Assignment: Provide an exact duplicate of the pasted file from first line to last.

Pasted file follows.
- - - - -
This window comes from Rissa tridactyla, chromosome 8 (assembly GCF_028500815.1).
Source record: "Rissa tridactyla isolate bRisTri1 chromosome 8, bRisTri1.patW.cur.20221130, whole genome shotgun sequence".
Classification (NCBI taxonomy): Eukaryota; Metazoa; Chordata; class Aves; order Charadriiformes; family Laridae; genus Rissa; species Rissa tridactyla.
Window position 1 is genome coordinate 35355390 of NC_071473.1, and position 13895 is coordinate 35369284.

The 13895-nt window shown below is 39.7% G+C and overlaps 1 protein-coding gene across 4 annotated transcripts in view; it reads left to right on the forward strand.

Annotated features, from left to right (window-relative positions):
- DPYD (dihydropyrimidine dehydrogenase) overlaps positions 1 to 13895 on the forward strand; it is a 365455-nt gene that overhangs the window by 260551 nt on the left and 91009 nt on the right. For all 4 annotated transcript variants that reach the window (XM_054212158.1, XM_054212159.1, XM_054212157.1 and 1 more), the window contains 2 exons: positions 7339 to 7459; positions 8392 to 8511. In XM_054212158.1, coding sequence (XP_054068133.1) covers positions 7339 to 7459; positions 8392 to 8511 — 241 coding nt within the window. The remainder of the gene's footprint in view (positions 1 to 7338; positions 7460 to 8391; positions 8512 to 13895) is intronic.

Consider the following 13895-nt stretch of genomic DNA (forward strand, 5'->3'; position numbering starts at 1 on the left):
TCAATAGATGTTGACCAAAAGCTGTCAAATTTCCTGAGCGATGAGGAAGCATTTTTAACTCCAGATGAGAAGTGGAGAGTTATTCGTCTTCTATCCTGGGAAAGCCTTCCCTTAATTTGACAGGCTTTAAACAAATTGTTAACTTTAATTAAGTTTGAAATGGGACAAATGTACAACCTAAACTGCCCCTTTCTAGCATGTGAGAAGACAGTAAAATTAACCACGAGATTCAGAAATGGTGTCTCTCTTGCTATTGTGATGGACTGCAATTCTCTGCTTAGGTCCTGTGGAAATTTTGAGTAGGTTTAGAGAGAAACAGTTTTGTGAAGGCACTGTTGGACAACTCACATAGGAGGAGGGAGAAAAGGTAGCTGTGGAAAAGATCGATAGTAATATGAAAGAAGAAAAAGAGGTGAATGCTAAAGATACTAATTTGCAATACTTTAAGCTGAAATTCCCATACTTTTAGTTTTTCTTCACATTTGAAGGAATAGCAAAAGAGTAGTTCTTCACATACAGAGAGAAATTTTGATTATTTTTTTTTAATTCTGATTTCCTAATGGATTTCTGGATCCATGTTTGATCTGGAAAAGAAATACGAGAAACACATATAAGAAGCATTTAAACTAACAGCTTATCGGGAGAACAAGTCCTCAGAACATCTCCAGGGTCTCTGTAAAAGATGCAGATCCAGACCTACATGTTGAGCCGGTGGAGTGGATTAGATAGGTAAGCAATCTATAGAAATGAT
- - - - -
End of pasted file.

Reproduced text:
This window comes from Rissa tridactyla, chromosome 8 (assembly GCF_028500815.1).
Source record: "Rissa tridactyla isolate bRisTri1 chromosome 8, bRisTri1.patW.cur.20221130, whole genome shotgun sequence".
Classification (NCBI taxonomy): Eukaryota; Metazoa; Chordata; class Aves; order Charadriiformes; family Laridae; genus Rissa; species Rissa tridactyla.
Window position 1 is genome coordinate 35355390 of NC_071473.1, and position 13895 is coordinate 35369284.

The 13895-nt window shown below is 39.7% G+C and overlaps 1 protein-coding gene across 4 annotated transcripts in view; it reads left to right on the forward strand.

Annotated features, from left to right (window-relative positions):
- DPYD (dihydropyrimidine dehydrogenase) overlaps positions 1 to 13895 on the forward strand; it is a 365455-nt gene that overhangs the window by 260551 nt on the left and 91009 nt on the right. For all 4 annotated transcript variants that reach the window (XM_054212158.1, XM_054212159.1, XM_054212157.1 and 1 more), the window contains 2 exons: positions 7339 to 7459; positions 8392 to 8511. In XM_054212158.1, coding sequence (XP_054068133.1) covers positions 7339 to 7459; positions 8392 to 8511 — 241 coding nt within the window. The remainder of the gene's footprint in view (positions 1 to 7338; positions 7460 to 8391; positions 8512 to 13895) is intronic.

Consider the following 13895-nt stretch of genomic DNA (forward strand, 5'->3'; position numbering starts at 1 on the left):
TCAATAGATGTTGACCAAAAGCTGTCAAATTTCCTGAGCGATGAGGAAGCATTTTTAACTCCAGATGAGAAGTGGAGAGTTATTCGTCTTCTATCCTGGGAAAGCCTTCCCTTAATTTGACAGGCTTTAAACAAATTGTTAACTTTAATTAAGTTTGAAATGGGACAAATGTACAACCTAAACTGCCCCTTTCTAGCATGTGAGAAGACAGTAAAATTAACCACGAGATTCAGAAATGGTGTCTCTCTTGCTATTGTGATGGACTGCAATTCTCTGCTTAGGTCCTGTGGAAATTTTGAGTAGGTTTAGAGAGAAACAGTTTTGTGAAGGCACTGTTGGACAACTCACATAGGAGGAGGGAGAAAAGGTAGCTGTGGAAAAGATCGATAGTAATATGAAAGAAGAAAAAGAGGTGAATGCTAAAGATACTAATTTGCAATACTTTAAGCTGAAATTCCCATACTTTTAGTTTTTCTTCACATTTGAAGGAATAGCAAAAGAGTAGTTCTTCACATACAGAGAGAAATTTTGATTATTTTTTTTTAATTCTGATTTCCTAATGGATTTCTGGATCCATGTTTGATCTGGAAAAGAAATACGAGAAACACATATAAGAAGCATTTAAACTAACAGCTTATCGGGAGAACAAGTCCTCAGAACATCTCCAGGGTCTCTGTAAAAGATGCAGATCCAGACCTACATGTTGAGCCGGTGGAGTGGATTAGATAGGTAAGCAATCTATAGAAATGAT